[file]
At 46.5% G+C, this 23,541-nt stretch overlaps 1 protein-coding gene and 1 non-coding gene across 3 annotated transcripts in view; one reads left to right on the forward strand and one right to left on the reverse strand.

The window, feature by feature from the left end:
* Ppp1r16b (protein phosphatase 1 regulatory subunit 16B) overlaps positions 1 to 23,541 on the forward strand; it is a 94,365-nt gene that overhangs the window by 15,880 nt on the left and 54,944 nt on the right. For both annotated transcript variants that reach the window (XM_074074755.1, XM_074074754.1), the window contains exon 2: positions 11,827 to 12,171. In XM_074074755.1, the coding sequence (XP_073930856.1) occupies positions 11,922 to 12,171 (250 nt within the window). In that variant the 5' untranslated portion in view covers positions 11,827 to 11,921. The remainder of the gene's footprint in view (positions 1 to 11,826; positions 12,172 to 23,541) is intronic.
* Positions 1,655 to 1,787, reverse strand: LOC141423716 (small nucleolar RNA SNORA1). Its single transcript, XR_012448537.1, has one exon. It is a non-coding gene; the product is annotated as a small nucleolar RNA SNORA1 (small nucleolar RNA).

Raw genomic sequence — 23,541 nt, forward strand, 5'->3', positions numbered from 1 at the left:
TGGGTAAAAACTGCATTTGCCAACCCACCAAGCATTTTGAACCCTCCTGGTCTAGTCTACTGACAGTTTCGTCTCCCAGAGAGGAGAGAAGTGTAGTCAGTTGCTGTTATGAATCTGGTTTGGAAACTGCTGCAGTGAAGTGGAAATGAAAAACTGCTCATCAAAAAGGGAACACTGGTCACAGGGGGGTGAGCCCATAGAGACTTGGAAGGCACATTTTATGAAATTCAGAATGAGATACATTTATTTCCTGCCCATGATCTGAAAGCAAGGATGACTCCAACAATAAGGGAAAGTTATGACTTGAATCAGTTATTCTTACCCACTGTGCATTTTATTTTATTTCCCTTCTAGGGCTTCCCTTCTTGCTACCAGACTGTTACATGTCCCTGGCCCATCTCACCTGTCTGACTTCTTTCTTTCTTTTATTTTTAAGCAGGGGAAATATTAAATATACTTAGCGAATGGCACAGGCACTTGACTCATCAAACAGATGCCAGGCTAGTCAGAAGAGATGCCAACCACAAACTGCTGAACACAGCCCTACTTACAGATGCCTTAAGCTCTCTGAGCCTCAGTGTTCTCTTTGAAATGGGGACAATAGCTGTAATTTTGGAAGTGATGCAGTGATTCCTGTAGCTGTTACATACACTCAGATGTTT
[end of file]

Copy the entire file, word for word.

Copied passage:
At 46.5% G+C, this 23,541-nt stretch overlaps 1 protein-coding gene and 1 non-coding gene across 3 annotated transcripts in view; one reads left to right on the forward strand and one right to left on the reverse strand.

The window, feature by feature from the left end:
* Ppp1r16b (protein phosphatase 1 regulatory subunit 16B) overlaps positions 1 to 23,541 on the forward strand; it is a 94,365-nt gene that overhangs the window by 15,880 nt on the left and 54,944 nt on the right. For both annotated transcript variants that reach the window (XM_074074755.1, XM_074074754.1), the window contains exon 2: positions 11,827 to 12,171. In XM_074074755.1, the coding sequence (XP_073930856.1) occupies positions 11,922 to 12,171 (250 nt within the window). In that variant the 5' untranslated portion in view covers positions 11,827 to 11,921. The remainder of the gene's footprint in view (positions 1 to 11,826; positions 12,172 to 23,541) is intronic.
* Positions 1,655 to 1,787, reverse strand: LOC141423716 (small nucleolar RNA SNORA1). Its single transcript, XR_012448537.1, has one exon. It is a non-coding gene; the product is annotated as a small nucleolar RNA SNORA1 (small nucleolar RNA).

Raw genomic sequence — 23,541 nt, forward strand, 5'->3', positions numbered from 1 at the left:
TGGGTAAAAACTGCATTTGCCAACCCACCAAGCATTTTGAACCCTCCTGGTCTAGTCTACTGACAGTTTCGTCTCCCAGAGAGGAGAGAAGTGTAGTCAGTTGCTGTTATGAATCTGGTTTGGAAACTGCTGCAGTGAAGTGGAAATGAAAAACTGCTCATCAAAAAGGGAACACTGGTCACAGGGGGGTGAGCCCATAGAGACTTGGAAGGCACATTTTATGAAATTCAGAATGAGATACATTTATTTCCTGCCCATGATCTGAAAGCAAGGATGACTCCAACAATAAGGGAAAGTTATGACTTGAATCAGTTATTCTTACCCACTGTGCATTTTATTTTATTTCCCTTCTAGGGCTTCCCTTCTTGCTACCAGACTGTTACATGTCCCTGGCCCATCTCACCTGTCTGACTTCTTTCTTTCTTTTATTTTTAAGCAGGGGAAATATTAAATATACTTAGCGAATGGCACAGGCACTTGACTCATCAAACAGATGCCAGGCTAGTCAGAAGAGATGCCAACCACAAACTGCTGAACACAGCCCTACTTACAGATGCCTTAAGCTCTCTGAGCCTCAGTGTTCTCTTTGAAATGGGGACAATAGCTGTAATTTTGGAAGTGATGCAGTGATTCCTGTAGCTGTTACATACACTCAGATGTTT